Sauce Soubise is prepared by combining onion purée with béchamel sauce. Modern versions sometimes replace the béchamel with cream, but when the sauce is being used for gratinéed dishes—the most famous is veal Orloff, a veal chop covered with a layer of duxelles, napped with soubise, then Mornay, and gratinéed under the broiler—the béchamel is essential; a cream-based soubise would break.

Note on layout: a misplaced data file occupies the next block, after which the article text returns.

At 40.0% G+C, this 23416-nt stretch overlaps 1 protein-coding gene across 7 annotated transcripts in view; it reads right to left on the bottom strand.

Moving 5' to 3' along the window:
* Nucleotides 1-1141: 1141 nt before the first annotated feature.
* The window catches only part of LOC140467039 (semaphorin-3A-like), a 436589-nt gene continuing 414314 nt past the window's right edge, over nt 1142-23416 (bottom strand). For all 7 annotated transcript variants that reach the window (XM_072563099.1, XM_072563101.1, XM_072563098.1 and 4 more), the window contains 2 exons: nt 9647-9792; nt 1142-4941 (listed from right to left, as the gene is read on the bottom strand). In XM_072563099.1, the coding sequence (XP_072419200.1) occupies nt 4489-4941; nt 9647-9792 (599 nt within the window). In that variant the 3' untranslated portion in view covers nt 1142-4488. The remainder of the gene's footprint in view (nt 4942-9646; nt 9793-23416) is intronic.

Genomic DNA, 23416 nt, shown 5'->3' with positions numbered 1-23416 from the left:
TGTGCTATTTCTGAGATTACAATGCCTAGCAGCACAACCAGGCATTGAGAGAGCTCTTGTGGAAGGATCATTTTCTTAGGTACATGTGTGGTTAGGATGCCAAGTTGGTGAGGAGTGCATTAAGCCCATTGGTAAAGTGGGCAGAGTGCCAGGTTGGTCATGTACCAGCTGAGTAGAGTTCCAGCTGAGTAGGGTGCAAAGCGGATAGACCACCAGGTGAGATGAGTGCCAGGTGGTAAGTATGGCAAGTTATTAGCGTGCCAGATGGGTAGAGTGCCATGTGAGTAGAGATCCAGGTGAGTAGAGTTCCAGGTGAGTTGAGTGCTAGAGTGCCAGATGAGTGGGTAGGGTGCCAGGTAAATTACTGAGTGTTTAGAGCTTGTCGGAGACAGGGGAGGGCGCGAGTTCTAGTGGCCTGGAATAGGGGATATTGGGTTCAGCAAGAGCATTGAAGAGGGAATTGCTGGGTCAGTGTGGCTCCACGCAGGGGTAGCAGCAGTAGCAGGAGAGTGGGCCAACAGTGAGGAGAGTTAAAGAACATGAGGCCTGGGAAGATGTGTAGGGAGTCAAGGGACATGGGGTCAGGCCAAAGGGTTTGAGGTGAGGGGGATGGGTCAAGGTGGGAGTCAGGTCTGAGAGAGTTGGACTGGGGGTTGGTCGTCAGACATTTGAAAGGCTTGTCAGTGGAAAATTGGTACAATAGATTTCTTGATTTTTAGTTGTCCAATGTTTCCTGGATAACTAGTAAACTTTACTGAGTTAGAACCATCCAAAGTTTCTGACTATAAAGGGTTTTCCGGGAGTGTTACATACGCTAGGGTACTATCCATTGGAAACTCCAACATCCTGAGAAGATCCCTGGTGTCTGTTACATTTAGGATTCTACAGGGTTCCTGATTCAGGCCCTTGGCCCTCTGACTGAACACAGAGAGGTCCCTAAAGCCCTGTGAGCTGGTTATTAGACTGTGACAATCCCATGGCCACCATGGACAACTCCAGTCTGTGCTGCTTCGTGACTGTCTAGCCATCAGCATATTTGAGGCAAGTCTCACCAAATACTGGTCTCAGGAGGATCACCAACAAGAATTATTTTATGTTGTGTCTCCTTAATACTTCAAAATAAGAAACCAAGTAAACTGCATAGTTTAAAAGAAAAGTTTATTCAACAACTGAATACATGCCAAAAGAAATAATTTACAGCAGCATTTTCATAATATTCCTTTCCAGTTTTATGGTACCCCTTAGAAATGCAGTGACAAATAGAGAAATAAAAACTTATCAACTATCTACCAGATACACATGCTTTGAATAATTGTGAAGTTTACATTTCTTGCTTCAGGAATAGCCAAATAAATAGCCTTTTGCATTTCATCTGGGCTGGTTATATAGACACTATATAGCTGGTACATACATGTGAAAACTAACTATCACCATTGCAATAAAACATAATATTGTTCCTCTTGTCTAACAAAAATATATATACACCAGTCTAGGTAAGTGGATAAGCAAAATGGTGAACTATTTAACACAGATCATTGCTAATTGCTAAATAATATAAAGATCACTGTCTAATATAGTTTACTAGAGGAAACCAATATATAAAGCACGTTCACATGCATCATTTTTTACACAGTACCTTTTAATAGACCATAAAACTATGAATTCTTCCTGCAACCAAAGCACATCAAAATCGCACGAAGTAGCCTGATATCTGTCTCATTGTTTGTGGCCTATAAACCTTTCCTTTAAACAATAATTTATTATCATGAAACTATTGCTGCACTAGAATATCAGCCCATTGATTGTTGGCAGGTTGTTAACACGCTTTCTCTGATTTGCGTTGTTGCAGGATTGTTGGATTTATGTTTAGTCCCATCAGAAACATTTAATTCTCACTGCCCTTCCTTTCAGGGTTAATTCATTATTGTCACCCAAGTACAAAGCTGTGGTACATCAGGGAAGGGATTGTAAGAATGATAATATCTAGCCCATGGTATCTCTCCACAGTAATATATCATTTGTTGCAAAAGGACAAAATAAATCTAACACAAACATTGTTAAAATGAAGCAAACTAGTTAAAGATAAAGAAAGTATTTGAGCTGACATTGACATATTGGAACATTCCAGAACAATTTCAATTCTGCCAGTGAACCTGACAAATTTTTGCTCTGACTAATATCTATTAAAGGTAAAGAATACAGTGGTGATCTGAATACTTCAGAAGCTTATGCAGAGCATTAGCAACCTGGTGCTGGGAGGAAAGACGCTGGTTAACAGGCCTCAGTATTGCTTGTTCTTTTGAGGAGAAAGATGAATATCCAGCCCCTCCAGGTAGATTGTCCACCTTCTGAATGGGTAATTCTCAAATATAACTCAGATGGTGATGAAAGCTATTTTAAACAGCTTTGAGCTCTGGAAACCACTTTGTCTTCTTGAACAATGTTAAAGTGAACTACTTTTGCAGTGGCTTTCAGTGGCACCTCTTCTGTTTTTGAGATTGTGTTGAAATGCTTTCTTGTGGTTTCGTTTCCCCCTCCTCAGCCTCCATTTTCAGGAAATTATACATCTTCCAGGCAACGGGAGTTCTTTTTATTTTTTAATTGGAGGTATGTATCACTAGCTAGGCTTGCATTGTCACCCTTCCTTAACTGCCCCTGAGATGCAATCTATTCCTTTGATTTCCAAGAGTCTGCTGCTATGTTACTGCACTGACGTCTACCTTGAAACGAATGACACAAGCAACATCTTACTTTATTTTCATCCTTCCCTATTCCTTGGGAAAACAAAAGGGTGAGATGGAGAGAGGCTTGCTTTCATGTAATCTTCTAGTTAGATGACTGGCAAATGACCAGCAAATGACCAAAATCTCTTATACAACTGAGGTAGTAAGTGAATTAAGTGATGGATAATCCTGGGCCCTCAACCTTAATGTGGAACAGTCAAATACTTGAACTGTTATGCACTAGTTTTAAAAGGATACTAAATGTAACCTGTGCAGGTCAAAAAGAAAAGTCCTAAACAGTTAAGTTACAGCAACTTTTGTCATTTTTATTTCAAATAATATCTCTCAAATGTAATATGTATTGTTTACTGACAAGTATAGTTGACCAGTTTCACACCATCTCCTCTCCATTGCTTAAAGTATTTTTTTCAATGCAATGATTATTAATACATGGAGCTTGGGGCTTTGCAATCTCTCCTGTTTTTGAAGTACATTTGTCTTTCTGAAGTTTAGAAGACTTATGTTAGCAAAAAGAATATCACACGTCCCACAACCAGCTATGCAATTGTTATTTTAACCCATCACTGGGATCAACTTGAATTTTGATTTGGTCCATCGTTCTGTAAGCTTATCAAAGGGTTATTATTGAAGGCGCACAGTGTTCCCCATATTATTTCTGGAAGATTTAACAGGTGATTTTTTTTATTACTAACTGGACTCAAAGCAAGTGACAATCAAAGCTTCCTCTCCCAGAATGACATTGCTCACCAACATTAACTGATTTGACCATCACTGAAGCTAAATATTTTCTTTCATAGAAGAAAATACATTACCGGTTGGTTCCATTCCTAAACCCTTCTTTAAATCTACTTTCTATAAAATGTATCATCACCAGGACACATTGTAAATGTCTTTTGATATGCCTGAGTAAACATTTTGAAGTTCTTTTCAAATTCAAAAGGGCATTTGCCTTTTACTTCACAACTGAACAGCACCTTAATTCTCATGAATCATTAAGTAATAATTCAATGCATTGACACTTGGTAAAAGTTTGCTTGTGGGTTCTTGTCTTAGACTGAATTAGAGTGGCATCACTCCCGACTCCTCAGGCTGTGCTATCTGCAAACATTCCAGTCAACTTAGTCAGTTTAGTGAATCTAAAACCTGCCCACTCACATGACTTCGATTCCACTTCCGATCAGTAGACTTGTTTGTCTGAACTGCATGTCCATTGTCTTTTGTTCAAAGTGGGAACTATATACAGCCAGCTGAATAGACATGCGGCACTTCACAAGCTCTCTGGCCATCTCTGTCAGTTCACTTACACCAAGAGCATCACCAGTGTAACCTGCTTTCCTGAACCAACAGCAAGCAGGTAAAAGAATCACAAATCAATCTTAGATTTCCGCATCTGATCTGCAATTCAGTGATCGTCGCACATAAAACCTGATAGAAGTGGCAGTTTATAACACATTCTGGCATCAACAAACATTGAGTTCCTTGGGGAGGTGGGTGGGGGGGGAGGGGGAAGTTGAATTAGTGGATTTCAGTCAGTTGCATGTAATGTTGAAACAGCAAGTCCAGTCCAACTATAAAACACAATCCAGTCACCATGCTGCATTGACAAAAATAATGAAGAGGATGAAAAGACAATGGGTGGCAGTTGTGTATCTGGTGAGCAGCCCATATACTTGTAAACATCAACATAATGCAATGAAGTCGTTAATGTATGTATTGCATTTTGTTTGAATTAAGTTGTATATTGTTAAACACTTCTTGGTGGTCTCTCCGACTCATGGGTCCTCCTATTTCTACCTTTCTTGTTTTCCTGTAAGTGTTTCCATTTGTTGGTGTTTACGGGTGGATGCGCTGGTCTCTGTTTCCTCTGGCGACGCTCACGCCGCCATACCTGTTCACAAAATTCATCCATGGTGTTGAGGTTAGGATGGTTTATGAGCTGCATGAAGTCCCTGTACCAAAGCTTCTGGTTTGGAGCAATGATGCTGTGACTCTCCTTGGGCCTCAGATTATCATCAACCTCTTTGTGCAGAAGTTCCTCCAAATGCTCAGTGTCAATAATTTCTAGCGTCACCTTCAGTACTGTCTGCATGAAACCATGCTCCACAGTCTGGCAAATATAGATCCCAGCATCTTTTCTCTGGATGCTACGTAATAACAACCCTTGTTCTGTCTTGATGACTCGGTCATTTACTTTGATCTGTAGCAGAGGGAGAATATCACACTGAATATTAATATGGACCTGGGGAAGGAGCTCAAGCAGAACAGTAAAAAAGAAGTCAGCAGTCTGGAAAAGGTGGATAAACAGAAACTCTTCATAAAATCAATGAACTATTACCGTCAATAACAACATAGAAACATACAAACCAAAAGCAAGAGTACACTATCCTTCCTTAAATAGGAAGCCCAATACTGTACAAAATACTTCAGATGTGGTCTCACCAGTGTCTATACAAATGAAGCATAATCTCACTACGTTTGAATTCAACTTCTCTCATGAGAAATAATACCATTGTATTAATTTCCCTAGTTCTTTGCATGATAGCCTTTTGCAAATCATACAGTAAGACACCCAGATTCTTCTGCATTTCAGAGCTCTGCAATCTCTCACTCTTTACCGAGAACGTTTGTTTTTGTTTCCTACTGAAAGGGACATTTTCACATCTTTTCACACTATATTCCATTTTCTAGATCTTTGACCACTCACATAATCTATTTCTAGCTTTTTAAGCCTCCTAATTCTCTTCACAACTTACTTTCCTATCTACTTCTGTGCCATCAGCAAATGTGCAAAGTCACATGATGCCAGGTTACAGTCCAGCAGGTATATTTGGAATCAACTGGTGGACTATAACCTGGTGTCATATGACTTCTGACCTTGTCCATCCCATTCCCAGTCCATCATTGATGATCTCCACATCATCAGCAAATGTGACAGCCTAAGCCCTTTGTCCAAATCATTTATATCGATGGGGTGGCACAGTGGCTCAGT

Traditional recipes for sauce soubise call for blanching sliced onions before sweating them in butter and combining them with the béchamel. The key is to not allow the onions to brown. Sweat
and strain through a fine chinois (B).
Copyright © 2017 by James Peterson. Published by Houghton Mifflin Harcourt Publishing Company. All rights reserved.